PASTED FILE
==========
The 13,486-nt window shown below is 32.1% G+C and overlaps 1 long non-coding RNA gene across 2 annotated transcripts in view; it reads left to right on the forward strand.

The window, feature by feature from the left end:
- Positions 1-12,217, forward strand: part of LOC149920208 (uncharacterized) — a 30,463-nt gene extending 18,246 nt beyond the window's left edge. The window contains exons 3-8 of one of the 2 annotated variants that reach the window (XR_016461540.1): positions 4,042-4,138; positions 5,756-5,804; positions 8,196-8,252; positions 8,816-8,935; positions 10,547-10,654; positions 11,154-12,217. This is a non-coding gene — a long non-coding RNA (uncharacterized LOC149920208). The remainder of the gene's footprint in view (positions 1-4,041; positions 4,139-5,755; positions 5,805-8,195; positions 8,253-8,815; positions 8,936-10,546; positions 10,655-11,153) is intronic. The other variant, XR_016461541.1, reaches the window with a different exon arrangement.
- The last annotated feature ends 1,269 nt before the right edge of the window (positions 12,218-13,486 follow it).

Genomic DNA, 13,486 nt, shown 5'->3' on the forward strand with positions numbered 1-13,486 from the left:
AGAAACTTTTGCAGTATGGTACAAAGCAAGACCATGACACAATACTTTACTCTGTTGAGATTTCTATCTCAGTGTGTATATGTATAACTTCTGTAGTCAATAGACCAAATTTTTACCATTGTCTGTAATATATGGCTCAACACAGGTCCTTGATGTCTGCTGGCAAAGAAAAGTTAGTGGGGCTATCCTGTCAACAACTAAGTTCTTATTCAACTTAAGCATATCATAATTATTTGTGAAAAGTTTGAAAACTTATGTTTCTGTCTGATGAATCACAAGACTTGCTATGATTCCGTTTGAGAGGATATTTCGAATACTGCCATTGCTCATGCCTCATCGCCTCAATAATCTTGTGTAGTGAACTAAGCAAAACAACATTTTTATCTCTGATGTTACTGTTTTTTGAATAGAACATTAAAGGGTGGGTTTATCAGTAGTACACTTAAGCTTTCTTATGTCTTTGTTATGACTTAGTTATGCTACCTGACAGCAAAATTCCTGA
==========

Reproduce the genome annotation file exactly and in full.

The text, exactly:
The 13,486-nt window shown below is 32.1% G+C and overlaps 1 long non-coding RNA gene across 2 annotated transcripts in view; it reads left to right on the forward strand.

The window, feature by feature from the left end:
- Positions 1-12,217, forward strand: part of LOC149920208 (uncharacterized) — a 30,463-nt gene extending 18,246 nt beyond the window's left edge. The window contains exons 3-8 of one of the 2 annotated variants that reach the window (XR_016461540.1): positions 4,042-4,138; positions 5,756-5,804; positions 8,196-8,252; positions 8,816-8,935; positions 10,547-10,654; positions 11,154-12,217. This is a non-coding gene — a long non-coding RNA (uncharacterized LOC149920208). The remainder of the gene's footprint in view (positions 1-4,041; positions 4,139-5,755; positions 5,805-8,195; positions 8,253-8,815; positions 8,936-10,546; positions 10,655-11,153) is intronic. The other variant, XR_016461541.1, reaches the window with a different exon arrangement.
- The last annotated feature ends 1,269 nt before the right edge of the window (positions 12,218-13,486 follow it).

Genomic DNA, 13,486 nt, shown 5'->3' on the forward strand with positions numbered 1-13,486 from the left:
AGAAACTTTTGCAGTATGGTACAAAGCAAGACCATGACACAATACTTTACTCTGTTGAGATTTCTATCTCAGTGTGTATATGTATAACTTCTGTAGTCAATAGACCAAATTTTTACCATTGTCTGTAATATATGGCTCAACACAGGTCCTTGATGTCTGCTGGCAAAGAAAAGTTAGTGGGGCTATCCTGTCAACAACTAAGTTCTTATTCAACTTAAGCATATCATAATTATTTGTGAAAAGTTTGAAAACTTATGTTTCTGTCTGATGAATCACAAGACTTGCTATGATTCCGTTTGAGAGGATATTTCGAATACTGCCATTGCTCATGCCTCATCGCCTCAATAATCTTGTGTAGTGAACTAAGCAAAACAACATTTTTATCTCTGATGTTACTGTTTTTTGAATAGAACATTAAAGGGTGGGTTTATCAGTAGTACACTTAAGCTTTCTTATGTCTTTGTTATGACTTAGTTATGCTACCTGACAGCAAAATTCCTGA